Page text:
The 44th Paviors’ Lecture was held in the Skempton Building at Imperial College on 12 February 2019. The Lecture was entitled ‘London Gateway: the new automated port for the capital’, and was delivered by Andrew Bowen, London Gateway Port Operations Director, who has been involved with the development of the port for some 14 years. The site of the Port was originally an oil refinery and has been undergoing a £1.5 billion investment. Less than half of this has come from Government sources. To date, 44 per cent of the ship and container handling facilities have been supplied.
Andrew reviewed the changes in the size of container ships since 1968, when the largest ship carried just over 1,500 teu (equivalent standard ISO containers), to the present day when ships are carrying over 22,000 teu, an increase of over 1,200 per cent. London Gateway has been designed to handle the largest ships, and has this has required carrying out deep-water dredging works to permit their passage at even the lowest tides. Andrew explained that the material dredged had been good quality sand that had all been used in the construction of the new deep water berths, in turn minimizing environmental damage. He also mentioned the discovery of 10,000 newts of an endangered species that had to be moved to new habitats that were also created from the dredged material.
The huge quay cranes had been constructed in China, shipped individually and fully assembled, to site. Offloading was carried out quite safely right on to their quayside tracks. The cranes could handle up to four containers at a time. IT systems are very important to the operation of the port, and all procedures and processes have been automated to the maximum effect. However, DP World, the port owners, were not satisfied that the lowering of containers into ships’ holds could be undertaken consistently and safely when working in automatic mode, so part of this process at least requires intervention by a crane operator. As an aside, he mentioned that a side-effect of using human operators was that their offloading times were faster than the fully-automated systems elsewhere in the world. Time is very critical in this area, as turn-round times for the ships and their goods needs to be minimized.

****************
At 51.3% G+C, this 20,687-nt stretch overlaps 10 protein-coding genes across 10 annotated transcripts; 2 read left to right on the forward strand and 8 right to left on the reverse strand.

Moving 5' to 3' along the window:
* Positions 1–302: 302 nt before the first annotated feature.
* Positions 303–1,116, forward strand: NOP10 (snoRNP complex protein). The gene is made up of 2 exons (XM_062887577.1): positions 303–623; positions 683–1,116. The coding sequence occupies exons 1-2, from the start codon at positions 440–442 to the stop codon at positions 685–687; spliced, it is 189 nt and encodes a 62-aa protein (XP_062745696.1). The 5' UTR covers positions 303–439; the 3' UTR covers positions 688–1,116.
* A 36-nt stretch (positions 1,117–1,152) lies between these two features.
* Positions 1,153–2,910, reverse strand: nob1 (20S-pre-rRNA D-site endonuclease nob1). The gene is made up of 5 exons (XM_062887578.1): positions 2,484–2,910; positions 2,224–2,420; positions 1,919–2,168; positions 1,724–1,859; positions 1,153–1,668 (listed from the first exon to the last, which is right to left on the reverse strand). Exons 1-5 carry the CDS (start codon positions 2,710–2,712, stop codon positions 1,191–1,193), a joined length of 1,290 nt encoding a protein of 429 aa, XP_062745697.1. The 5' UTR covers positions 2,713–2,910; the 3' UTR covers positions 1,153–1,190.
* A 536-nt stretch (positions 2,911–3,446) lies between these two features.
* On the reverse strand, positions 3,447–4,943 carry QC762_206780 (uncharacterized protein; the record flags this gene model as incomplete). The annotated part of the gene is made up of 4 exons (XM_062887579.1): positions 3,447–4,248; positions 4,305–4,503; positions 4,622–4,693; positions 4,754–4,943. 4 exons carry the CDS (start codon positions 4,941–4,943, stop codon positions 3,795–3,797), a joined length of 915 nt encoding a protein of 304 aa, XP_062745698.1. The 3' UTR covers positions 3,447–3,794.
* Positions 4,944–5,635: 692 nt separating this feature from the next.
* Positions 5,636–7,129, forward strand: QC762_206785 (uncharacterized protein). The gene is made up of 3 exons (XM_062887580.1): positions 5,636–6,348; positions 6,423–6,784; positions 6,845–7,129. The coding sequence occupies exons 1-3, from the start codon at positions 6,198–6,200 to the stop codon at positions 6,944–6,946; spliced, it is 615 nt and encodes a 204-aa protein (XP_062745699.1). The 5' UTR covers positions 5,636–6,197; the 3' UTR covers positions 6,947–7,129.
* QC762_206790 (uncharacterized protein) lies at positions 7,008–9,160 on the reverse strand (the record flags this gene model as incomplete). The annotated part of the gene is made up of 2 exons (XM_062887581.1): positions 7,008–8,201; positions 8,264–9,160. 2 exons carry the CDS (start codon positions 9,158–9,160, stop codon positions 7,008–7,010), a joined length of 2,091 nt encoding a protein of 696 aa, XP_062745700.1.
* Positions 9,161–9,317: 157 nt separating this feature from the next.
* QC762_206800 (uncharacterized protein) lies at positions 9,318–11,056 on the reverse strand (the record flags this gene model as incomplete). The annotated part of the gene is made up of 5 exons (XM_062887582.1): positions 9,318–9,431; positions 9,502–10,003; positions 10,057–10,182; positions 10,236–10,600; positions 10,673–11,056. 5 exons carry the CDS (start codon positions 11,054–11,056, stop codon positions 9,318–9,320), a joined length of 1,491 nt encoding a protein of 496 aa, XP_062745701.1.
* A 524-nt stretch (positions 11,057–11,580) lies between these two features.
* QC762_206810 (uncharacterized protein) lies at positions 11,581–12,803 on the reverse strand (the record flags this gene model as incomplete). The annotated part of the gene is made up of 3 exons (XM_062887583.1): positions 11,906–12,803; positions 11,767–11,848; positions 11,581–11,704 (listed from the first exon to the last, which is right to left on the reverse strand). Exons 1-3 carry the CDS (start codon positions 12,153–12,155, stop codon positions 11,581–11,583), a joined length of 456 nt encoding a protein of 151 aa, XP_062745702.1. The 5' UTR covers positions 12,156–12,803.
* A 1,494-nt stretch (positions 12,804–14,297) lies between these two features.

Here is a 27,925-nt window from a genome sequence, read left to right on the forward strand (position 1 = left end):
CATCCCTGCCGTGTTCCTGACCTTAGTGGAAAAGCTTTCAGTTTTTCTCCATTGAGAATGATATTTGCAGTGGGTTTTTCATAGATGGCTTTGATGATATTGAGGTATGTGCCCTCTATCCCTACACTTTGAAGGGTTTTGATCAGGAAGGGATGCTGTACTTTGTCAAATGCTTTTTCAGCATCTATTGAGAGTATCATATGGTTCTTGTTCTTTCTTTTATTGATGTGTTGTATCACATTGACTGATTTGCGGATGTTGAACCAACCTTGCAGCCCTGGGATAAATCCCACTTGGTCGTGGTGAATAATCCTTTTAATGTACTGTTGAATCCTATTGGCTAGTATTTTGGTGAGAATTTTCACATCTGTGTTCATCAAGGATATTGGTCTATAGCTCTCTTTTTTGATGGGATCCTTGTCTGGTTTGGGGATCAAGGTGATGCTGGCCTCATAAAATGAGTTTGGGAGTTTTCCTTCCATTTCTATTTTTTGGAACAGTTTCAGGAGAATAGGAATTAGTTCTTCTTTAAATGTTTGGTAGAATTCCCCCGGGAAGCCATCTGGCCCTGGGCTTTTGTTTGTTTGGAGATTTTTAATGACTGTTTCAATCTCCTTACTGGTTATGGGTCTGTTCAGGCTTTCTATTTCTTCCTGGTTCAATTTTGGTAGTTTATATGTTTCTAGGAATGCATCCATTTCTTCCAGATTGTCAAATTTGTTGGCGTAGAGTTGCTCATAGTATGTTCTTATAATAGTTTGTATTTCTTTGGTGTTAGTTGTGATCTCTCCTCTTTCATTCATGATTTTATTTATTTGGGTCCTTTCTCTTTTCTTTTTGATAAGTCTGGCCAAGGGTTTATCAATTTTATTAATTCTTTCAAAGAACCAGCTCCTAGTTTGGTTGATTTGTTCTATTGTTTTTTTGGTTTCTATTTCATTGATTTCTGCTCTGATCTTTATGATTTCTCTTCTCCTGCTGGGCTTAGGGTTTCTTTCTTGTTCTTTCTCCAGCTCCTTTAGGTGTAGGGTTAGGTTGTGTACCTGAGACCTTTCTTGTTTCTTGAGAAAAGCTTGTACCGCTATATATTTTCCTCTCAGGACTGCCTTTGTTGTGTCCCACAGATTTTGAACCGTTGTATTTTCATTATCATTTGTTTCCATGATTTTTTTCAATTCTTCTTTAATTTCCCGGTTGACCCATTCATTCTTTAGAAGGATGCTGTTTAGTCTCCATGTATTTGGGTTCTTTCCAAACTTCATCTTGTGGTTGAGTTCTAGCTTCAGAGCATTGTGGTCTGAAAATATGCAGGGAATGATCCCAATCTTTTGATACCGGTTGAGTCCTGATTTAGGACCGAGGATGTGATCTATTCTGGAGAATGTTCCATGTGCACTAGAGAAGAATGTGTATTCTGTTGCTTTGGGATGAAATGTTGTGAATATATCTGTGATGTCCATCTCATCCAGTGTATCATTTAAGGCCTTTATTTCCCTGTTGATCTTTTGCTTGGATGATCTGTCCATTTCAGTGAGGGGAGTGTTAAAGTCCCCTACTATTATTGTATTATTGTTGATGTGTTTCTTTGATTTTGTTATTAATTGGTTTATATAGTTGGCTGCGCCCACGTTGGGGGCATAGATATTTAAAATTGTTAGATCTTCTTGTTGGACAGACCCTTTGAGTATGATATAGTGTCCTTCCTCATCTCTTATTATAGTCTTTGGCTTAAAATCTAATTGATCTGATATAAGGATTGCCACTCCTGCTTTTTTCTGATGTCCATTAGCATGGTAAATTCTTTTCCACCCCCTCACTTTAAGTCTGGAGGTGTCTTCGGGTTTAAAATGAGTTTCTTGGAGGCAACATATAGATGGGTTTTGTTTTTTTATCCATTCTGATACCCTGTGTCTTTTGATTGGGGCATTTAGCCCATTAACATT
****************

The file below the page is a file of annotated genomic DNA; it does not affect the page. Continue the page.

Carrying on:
Mention was made of the fragile nature of some of the goods handled. As an example, most of the UK trade in bananas is handled through the port, with green bananas shipped in, offloaded and dispatched to a large warehouse, where they are ripened over six days before transporting to the various retail outlets.
Andrew provided an extensive description of the construction work and finished with explanations of how the whole process was managed. There had been a need to convince some of their sponsors that an investment of £100 million in the local road infrastructure adjacent to the port was necessary to ensure success of the port operation.
There was a Q & A session, which was well supported. Andrew responded in depth to the queries raised, including one comment about how the port might be affected by Brexit. In response to this, Andrew pointed out that 92 per cent of the goods handled by London Gateway did not have any connection to the EU, so the impact here was negligible. A further point gleaned was that each container ship offloaded some 7,000 containers on each visit but, as there were fewer goods exported from UK, up to half of the loaded containers were empty.
The audience of around 130 students, engineers and Paviors gave a rousing round of applause to what had been a most interesting and entertaining presentation.
Following the lecture, there was a drinks reception for all attendees, and then around 50 Paviors, guests and academics enjoyed supper in the Rector’s House in Queens Gate.